Why Lakeland is set to become the nerve system of the next great beer venture.

The Brew Hub
4100 South Frontage Road, Building 700, Lakeland, FL 33815
If you’re a frequent traveler on I-4 through Lakeland, you may have noticed a large project taking shape just past the exit ramp that leads to Memorial Boulevard. Those unfamiliar with the project might only recognize this massive structure by the large, bottle-shaped, concrete cutout that extends the entire height of the southwest corner of the building.
It’s called the Brew Hub, and what’s going on inside is like nothing that has ever been done before in our city, state, or country, for that matter. Lakeland will soon be the first of five networks, strategically planned to change the way beer is viewed, brewed, distributed, exported, and, most importantly, consumed in America.
“The Brew Hub is not only a new development from the consumers’ standpoint, but it’s also something different from the retailers’ and distributors’ point of view as well,” says CEO Tim Schoen. “The craft-beer segment has around a seven-percent share of all beer sold in the United states. And that’s dramatic to me, even though I’ve been in the business almost thirty years. I’ve seen the growth of craft, not only by the innovation, but I have been watching how a consumer’s behavior reacts. Today our small seven-percent share is actually growing exponentially. In some parts of the country, it’s up to double digits. We want to go from seven percent to fifteen percent by 2020. We’ve got a good chance, with the explosion of the segment.”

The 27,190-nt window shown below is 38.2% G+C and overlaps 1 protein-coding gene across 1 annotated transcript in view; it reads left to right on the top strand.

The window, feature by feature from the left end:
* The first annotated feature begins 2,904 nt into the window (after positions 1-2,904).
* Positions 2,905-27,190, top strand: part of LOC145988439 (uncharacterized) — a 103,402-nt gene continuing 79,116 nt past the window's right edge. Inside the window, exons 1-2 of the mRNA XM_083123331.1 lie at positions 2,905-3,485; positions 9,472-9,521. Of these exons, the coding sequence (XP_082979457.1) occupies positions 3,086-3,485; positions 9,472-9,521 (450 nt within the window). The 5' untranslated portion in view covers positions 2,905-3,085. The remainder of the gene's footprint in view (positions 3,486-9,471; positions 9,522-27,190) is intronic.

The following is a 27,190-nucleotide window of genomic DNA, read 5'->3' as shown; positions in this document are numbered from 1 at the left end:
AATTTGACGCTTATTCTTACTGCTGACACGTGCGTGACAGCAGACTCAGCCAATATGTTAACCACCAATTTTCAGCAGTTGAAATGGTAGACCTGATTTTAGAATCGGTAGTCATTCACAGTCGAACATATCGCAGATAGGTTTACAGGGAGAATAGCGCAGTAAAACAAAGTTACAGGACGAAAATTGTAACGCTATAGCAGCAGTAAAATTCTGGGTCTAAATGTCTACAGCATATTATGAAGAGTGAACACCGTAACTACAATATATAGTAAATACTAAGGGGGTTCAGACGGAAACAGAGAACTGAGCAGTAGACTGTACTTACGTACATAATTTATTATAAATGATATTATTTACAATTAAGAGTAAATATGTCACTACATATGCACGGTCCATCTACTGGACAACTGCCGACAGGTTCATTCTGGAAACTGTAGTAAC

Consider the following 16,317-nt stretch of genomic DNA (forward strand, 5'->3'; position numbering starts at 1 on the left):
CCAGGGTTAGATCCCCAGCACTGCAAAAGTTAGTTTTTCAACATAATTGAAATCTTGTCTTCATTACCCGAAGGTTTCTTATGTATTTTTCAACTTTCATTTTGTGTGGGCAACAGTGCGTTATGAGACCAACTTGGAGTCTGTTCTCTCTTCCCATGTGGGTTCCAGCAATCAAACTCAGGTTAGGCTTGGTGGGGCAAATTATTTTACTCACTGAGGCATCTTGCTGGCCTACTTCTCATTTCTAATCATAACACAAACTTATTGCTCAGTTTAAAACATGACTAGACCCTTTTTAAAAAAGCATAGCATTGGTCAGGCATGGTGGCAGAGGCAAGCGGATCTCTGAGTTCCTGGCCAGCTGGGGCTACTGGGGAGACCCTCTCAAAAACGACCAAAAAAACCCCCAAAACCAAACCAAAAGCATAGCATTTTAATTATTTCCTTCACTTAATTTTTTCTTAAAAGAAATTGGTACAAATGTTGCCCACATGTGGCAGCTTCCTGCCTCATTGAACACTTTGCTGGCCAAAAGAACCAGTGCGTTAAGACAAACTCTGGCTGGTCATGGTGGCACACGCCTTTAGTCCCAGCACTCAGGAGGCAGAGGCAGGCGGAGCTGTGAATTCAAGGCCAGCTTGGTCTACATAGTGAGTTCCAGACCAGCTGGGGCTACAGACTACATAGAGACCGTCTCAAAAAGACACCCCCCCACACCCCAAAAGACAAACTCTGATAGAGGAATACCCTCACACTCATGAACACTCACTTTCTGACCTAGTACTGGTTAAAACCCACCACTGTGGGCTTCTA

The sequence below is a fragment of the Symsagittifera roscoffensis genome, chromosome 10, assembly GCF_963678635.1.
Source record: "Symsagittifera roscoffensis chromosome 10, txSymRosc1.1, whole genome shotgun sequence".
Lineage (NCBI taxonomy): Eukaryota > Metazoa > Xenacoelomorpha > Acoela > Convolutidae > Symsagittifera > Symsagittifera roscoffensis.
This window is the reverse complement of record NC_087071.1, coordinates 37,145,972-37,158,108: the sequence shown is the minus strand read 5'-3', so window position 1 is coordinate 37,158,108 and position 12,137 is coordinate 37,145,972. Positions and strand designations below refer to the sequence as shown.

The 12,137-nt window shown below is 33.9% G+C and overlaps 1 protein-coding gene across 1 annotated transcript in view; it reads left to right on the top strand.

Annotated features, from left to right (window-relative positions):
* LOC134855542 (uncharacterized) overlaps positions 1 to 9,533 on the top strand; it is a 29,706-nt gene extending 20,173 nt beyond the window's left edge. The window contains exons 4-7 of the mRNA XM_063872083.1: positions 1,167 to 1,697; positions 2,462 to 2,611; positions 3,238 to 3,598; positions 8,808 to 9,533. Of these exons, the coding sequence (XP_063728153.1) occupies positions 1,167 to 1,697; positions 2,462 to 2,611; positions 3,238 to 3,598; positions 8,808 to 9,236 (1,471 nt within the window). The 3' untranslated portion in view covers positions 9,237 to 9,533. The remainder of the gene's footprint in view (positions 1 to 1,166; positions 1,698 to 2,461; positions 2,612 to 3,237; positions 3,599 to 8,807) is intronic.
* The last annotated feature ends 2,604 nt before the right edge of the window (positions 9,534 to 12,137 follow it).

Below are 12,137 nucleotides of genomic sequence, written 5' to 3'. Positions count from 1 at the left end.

Schoen is specifically invested in how the public looks at beer, as his background has been in marketing: developing new brands, managing small brands, and being responsible for some of the world’s largest identities. The language has evolved in those thirty years, as the term microbreweries was often used to described the small community of brewers that held on tightly to just one percent of the market.